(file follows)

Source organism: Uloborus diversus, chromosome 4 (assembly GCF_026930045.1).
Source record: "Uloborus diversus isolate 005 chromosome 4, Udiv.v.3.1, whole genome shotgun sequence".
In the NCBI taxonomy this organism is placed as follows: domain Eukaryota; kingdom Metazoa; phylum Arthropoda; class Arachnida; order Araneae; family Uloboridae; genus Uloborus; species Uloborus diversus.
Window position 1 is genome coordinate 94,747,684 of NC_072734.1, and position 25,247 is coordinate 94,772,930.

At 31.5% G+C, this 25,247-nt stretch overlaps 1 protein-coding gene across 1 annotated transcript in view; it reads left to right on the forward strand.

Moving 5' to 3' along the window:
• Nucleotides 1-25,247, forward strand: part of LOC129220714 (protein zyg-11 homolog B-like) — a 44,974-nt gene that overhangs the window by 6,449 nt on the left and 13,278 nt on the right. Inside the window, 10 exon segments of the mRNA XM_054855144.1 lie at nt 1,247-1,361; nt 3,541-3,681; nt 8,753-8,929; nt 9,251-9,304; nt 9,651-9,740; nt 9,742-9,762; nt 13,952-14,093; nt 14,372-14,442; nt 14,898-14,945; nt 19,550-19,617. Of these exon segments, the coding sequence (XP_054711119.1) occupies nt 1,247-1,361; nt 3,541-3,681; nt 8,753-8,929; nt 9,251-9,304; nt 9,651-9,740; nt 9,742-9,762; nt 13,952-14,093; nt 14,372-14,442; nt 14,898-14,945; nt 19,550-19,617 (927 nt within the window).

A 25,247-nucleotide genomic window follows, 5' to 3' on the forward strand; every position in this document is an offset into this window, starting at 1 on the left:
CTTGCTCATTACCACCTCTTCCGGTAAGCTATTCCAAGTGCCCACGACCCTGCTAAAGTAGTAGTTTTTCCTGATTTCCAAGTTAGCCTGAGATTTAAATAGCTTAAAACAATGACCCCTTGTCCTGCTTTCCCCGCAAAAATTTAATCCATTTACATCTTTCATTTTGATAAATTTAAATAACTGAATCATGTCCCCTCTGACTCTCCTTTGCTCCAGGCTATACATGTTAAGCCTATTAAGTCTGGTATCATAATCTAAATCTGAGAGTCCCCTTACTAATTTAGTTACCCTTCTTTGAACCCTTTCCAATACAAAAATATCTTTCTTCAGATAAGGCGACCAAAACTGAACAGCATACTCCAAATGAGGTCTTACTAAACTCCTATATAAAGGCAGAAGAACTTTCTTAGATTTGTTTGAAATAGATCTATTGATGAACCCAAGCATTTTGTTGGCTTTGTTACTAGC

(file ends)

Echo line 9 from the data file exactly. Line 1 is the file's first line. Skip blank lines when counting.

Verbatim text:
CTTGCTCATTACCACCTCTTCCGGTAAGCTATTCCAAGTGCCCACGACCCTGCTAAAGTAGTAGTTTTTCCTGATTTCCAAGTTAGCCTGAGATTTAAATAGCTTAAAACAATGACCCCTTGTCCTGCTTTCCCCGCAAAAATTTAATCCATTTACATCTTTCATTTTGATAAATTTAAATAACTGAATCATGTCCCCTCTGACTCTCCTTTGCTCCAGGCTATACATGTTAAGCCTATTAAGTCTGGTATCATAATCTAAATCTGAGAGTCCCCTTACTAATTTAGTTACCCTTCTTTGAACCCTTTCCAATACAAAAATATCTTTCTTCAGATAAGGCGACCAAAACTGAACAGCATACTCCAAATGAGGTCTTACTAAACTCCTATATAAAGGCAGAAGAACTTTCTTAGATTTGTTTGAAATAGATCTATTGATGAACCCAAGCATTTTGTTGGCTTTGTTACTAGC